ETRM, CTRMs ARE LIKE SNOWFLAKES – CONSIDER THE ‘HUMAN FACTOR' EARLIER
When an organization decides to implement an Energy Trading and Risk Management (ETRM) system, they generally pursue the following steps:
Step 1: A system selection team is formed consisting of representation from the trading, operations, risk, information technology, accounting and purchasing organizations.
Step 2: A list of requirements and priorities is developed.
Step 3: The team facilitates a system selection process consisting of a request for proposal, review of responses and attendance of vendor demonstrations to select a tool that will address the requirements at the most reasonable cost.
There is a critical flaw in this approach. Organizational change management personnel are usually added to the project team after system selection – sometimes not until the project is in trouble and, as a consequence, key requirements relating to human factors are seldom considered. Failure to capture these requirements, and more importantly, including them in scoring each vendor’s product, could lead to increased cost of implementation and an under-estimated cost of ongoing maintenance.
ETRMs are as unique as snowflakes. Take, for example, Triple Point’s, CommodityXL 7.x (CXL) and Allegro Development’s Allegro 8x. Both ETRMs are regarded as leaders in the marketplace. Both applications support financial and physical trade capture, risk analysis and reporting, operations (logistics) management and settlement. However, many would suggest that Allegro offers a more open architecture and user configuration flexibility, while CXL has a more closed architecture that encourages the organization to adopt processes more in-line with the “out of the box” design. These application characteristics or “personalities” may be considered a plus or minus depending on the company’s organizational approach and skills, i.e., its “personality.”
Companies in the energy space are as different as ETRMs. The organizational approach for some companies is hierarchical and bureaucratic with strictly defined roles and controls, while others are flatter, flexible, and more entrepreneurial. Neither culture is necessarily wrong, but there is a reason why some people like the iPhone while others prefer the Android. Also some companies have a very high technical skill level internally to custom tailor their ETRM, while others prefer to do things “out-of-the-box”.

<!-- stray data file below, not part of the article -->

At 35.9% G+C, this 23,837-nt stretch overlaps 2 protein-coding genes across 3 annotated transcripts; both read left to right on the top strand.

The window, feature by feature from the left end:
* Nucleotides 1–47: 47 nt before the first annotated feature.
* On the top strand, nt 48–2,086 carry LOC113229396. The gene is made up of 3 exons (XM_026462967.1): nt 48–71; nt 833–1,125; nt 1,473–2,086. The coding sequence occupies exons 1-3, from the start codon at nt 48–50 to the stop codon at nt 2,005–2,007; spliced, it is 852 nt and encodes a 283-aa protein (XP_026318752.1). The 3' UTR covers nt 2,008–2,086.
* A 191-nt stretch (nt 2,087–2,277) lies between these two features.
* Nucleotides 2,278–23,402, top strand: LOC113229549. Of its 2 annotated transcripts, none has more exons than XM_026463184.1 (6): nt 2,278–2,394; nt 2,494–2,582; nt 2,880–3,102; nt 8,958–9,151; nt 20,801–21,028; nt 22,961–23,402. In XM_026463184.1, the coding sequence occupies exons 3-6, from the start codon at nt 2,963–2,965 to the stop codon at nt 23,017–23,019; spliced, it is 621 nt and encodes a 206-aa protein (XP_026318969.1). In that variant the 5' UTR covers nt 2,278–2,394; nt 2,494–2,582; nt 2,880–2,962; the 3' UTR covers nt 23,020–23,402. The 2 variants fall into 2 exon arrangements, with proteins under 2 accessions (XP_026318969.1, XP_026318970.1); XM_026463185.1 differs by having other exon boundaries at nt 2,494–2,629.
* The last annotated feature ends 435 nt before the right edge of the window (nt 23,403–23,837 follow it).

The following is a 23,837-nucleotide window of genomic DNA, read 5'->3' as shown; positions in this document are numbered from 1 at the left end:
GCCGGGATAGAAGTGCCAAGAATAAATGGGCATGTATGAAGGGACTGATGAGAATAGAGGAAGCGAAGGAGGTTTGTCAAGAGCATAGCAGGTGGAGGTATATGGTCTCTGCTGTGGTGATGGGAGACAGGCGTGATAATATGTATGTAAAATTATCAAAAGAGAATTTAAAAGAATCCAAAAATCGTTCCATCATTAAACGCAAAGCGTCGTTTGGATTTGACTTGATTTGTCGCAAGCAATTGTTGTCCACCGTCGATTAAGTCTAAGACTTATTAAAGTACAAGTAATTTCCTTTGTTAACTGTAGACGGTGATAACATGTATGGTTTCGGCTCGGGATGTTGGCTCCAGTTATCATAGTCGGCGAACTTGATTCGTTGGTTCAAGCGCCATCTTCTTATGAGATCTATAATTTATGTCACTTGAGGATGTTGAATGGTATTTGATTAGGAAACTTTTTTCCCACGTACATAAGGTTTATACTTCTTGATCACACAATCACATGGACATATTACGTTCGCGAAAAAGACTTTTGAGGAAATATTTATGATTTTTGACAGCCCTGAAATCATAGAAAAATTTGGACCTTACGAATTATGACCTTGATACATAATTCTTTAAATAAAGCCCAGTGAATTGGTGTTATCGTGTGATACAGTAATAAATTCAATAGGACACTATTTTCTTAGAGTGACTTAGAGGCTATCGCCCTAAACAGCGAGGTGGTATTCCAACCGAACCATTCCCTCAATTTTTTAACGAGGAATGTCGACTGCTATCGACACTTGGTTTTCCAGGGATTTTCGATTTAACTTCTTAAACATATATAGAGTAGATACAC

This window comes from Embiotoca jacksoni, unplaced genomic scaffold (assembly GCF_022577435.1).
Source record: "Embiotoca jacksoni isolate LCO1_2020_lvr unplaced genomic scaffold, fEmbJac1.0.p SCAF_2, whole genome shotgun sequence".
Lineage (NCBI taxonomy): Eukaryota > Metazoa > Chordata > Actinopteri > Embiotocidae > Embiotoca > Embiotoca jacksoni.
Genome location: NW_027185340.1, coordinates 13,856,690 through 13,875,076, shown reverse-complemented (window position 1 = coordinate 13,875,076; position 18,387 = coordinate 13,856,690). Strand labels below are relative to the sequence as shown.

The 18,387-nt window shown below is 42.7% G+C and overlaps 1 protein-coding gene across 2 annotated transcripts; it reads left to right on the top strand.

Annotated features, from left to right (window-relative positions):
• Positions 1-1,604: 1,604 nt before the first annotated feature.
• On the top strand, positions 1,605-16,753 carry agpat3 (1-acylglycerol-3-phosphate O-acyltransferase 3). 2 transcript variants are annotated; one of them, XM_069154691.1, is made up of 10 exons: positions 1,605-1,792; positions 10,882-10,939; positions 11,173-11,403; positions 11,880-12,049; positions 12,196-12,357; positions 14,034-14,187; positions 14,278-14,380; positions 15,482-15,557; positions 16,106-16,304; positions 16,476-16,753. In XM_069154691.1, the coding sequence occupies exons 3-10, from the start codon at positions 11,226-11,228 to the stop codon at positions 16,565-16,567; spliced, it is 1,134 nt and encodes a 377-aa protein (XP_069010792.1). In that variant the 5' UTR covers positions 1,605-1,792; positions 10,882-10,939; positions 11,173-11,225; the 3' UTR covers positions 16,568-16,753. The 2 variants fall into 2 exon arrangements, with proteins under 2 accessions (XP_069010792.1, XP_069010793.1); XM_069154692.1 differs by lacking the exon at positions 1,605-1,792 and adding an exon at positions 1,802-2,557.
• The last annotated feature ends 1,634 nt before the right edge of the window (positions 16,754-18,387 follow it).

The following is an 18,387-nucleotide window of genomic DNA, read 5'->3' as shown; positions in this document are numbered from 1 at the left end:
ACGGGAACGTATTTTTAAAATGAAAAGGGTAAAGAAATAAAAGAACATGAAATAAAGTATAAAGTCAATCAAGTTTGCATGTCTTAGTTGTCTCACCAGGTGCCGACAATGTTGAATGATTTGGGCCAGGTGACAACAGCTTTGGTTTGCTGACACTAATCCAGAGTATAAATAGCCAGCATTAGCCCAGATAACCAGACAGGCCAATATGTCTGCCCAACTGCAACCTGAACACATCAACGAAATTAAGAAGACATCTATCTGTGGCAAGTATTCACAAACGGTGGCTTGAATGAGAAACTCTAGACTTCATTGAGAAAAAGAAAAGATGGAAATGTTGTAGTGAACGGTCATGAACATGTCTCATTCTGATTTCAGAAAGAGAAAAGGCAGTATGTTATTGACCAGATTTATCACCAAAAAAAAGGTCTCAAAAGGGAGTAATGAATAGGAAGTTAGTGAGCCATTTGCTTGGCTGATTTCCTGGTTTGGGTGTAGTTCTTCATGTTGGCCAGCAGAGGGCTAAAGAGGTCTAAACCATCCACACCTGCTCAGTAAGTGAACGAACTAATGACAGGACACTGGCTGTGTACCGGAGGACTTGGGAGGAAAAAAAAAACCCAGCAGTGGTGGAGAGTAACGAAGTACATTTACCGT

It is important to note that ETRM capability must always be considered a higher priority and given more weight than the ETRM’s personality. The ETRM’s and organization’s personalities do not have to match, however knowing that they are aligned or not does matter and must be considered in implementation planning.
Failure to consider the personality of an organization may result in a longer implementation time due to additional requirements, system enhancements or business process changes requiring additional training and change management activities. Any customization of the applications will most likely result in higher operational and IT support costs over time. In most cases, these costs are discovered when it is too late to make another decision
This additional cost exposure may be minimized by performing an organizational readiness study or at the very least, including a change management resource on the selection team. This professional will assist the team in identifying organizational characteristics that if considered early may very well lead the team to a more cost-effective and therefore successful implementation.